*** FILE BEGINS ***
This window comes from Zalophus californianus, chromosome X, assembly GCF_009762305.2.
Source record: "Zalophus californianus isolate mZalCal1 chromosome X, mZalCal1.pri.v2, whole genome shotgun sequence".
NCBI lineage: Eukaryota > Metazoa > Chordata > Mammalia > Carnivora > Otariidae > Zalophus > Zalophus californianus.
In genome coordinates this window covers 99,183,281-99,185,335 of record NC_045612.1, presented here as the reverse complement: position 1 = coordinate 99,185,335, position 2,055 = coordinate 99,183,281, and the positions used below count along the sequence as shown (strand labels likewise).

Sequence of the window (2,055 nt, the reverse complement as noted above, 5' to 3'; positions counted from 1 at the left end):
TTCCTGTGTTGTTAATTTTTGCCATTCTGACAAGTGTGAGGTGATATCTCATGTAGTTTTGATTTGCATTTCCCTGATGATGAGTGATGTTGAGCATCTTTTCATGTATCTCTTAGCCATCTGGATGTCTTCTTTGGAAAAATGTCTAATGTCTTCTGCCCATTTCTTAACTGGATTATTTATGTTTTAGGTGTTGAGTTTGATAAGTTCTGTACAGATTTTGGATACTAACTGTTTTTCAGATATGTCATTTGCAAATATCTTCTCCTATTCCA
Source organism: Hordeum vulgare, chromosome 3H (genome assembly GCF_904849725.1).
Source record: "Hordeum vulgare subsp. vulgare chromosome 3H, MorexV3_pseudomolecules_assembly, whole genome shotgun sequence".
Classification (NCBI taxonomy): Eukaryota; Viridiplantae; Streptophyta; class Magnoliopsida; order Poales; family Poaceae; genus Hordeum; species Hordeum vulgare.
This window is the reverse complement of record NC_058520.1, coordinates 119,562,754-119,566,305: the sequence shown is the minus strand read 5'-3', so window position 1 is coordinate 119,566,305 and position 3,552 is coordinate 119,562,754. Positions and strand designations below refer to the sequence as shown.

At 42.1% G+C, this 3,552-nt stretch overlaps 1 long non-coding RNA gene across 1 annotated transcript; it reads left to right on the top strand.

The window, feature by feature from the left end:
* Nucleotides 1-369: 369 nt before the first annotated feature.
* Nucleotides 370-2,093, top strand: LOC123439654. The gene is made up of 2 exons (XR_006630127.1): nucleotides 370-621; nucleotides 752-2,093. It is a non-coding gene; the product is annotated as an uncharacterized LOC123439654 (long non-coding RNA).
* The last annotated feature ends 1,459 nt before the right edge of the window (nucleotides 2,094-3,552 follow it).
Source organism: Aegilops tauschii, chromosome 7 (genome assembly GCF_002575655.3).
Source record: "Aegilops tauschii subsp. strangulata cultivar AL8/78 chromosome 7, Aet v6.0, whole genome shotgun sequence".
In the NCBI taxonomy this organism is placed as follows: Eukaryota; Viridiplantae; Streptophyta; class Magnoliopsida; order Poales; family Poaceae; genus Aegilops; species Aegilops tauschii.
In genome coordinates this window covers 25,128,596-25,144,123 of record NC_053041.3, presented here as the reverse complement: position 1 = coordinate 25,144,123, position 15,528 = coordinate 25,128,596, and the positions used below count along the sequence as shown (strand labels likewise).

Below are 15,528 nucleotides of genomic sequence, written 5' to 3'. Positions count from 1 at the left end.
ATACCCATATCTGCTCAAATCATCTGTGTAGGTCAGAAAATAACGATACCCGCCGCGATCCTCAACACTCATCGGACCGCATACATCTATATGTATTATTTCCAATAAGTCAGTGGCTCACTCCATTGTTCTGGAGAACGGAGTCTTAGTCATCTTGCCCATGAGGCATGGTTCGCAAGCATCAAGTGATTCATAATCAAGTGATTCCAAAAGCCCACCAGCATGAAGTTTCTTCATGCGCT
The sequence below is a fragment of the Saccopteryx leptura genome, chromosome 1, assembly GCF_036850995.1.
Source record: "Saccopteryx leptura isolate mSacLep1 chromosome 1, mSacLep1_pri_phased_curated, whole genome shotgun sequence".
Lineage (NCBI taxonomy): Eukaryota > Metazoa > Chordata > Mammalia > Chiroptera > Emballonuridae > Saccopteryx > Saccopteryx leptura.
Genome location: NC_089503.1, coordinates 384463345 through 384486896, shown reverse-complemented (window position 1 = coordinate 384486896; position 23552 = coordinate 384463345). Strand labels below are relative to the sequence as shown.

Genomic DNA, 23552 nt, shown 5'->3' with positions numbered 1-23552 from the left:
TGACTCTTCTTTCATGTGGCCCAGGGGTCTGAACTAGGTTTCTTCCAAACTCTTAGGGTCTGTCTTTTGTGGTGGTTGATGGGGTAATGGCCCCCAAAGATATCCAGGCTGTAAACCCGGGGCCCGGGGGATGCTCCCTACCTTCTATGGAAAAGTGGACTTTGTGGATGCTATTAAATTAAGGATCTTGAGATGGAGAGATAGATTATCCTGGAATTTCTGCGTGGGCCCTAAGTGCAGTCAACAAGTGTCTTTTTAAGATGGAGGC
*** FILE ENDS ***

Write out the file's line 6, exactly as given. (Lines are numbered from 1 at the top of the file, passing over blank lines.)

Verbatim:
TTCCTGTGTTGTTAATTTTTGCCATTCTGACAAGTGTGAGGTGATATCTCATGTAGTTTTGATTTGCATTTCCCTGATGATGAGTGATGTTGAGCATCTTTTCATGTATCTCTTAGCCATCTGGATGTCTTCTTTGGAAAAATGTCTAATGTCTTCTGCCCATTTCTTAACTGGATTATTTATGTTTTAGGTGTTGAGTTTGATAAGTTCTGTACAGATTTTGGATACTAACTGTTTTTCAGATATGTCATTTGCAAATATCTTCTCCTATTCCA